The banking giant Credit Suisse is getting a boost from the Middle East. Both the government of Saudi Arabia and that of Qatar are willing to invest extra in the ailing second bank of Switzerland.

After a series of scandals, it urgently needs money to stay afloat. The flip side of the coin is that investors from the Oil States together get about 20% to 25% of the institution.

Due to a series of losses, striking shortcomings in risk management and changes in top management, Switzerland’s second largest bank is under pressure.

Credit Suisse had to raise capital, stop share buybacks, reduce dividends and renew management after losing more than $ 5 billion in March 2021 due to Archegos ‘ bankruptcy.

An espionage scandal forced then-CEO Tidjane Thiam to step down in 2020, and the Swiss financial regulator said Credit Suisse had misled her about the extent of its oversight.

His successor Thomas Gottstein held out until July 2022, when Credit Suisse turned to restructuring expert Ulrich Koerner as CEO and launched a second strategic review within a year.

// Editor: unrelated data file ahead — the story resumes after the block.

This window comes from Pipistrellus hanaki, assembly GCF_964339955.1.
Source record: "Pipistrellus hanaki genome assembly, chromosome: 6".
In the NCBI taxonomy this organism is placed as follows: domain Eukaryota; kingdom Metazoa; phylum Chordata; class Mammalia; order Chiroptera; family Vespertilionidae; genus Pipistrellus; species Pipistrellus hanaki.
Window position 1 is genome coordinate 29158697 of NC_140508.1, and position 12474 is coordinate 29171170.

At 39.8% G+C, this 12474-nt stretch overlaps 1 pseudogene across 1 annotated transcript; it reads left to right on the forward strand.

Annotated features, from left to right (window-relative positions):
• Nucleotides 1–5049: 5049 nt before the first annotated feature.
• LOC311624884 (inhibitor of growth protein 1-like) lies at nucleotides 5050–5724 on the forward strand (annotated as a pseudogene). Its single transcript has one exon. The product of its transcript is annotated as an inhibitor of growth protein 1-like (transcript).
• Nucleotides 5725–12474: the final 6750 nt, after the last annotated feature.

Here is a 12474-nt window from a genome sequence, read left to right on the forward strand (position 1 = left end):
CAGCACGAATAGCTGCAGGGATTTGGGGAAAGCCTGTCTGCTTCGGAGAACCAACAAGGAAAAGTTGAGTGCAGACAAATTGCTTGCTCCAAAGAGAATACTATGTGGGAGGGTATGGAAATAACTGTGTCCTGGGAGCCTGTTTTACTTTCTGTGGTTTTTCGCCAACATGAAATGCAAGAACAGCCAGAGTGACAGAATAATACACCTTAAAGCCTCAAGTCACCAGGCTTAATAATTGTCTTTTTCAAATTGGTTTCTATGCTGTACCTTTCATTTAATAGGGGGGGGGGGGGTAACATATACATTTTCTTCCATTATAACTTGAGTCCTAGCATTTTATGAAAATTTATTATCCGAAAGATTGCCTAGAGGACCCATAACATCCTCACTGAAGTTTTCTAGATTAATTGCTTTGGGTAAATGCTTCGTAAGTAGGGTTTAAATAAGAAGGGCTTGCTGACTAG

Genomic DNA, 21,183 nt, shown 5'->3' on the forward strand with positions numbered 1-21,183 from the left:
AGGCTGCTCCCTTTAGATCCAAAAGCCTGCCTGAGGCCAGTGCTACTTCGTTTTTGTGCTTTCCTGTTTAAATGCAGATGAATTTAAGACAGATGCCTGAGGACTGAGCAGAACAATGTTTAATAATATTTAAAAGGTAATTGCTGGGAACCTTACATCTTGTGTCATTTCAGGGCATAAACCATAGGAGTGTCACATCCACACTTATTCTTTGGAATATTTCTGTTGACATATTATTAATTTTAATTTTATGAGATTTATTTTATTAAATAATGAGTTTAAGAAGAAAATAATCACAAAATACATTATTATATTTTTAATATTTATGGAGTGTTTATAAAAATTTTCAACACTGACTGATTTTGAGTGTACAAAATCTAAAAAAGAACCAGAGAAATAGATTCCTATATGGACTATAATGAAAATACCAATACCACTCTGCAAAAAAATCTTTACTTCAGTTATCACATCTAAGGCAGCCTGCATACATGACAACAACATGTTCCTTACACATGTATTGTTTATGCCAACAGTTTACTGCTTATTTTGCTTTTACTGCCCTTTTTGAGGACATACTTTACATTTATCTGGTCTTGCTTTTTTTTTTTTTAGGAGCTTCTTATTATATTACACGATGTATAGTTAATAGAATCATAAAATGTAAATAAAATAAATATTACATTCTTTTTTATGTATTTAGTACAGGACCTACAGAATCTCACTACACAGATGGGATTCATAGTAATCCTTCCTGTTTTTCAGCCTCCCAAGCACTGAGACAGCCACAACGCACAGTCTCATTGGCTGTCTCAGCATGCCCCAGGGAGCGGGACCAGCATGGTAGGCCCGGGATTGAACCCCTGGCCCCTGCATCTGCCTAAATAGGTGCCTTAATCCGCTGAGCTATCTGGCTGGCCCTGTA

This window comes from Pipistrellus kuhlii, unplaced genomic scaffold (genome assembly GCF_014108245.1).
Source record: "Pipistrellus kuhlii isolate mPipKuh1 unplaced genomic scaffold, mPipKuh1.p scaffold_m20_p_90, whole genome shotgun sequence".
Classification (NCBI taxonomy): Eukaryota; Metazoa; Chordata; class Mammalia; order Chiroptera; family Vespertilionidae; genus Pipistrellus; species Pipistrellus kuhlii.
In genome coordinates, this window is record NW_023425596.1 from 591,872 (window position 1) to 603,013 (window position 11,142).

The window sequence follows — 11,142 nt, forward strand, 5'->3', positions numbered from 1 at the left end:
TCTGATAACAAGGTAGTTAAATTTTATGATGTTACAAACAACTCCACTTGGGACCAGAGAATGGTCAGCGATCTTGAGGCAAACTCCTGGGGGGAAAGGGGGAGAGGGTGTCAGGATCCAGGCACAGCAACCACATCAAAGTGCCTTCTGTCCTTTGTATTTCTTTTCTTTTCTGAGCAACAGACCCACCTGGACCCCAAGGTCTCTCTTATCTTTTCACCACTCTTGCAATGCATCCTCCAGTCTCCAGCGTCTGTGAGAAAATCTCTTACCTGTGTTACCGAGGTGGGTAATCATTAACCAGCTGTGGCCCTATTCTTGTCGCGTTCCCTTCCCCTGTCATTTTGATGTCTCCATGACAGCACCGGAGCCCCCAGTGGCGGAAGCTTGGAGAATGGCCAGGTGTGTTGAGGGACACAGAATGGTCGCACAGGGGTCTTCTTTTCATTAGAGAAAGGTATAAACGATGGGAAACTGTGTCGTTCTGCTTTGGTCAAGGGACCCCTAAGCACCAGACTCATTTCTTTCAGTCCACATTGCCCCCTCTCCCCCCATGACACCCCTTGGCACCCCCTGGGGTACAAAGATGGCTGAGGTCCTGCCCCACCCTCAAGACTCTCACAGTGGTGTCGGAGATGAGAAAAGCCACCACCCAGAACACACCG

Chairman Axel Lehmann took over from Antonio Horta-Osorio in January, who resigned less than nine months after taking office for violating quarantine rules during the COVID-19 pandemic.

Horta-Osario’s predecessor, Urs Rohner, admitted in his resignation last year that the bank had disappointed customers and shareholders, and not for the first time.

Credit Suisse’s losses have risen to almost 4 billion Swiss francs in the past three quarters alone, while financing costs have risen due to credit rating cuts.


About the author: Damien Karlström

The editor-in-chief worked for many years as a literary editor in Bern's leading publications. Over time, I decided to become the editor-in-chief. The main direction of materials is international relations and society.

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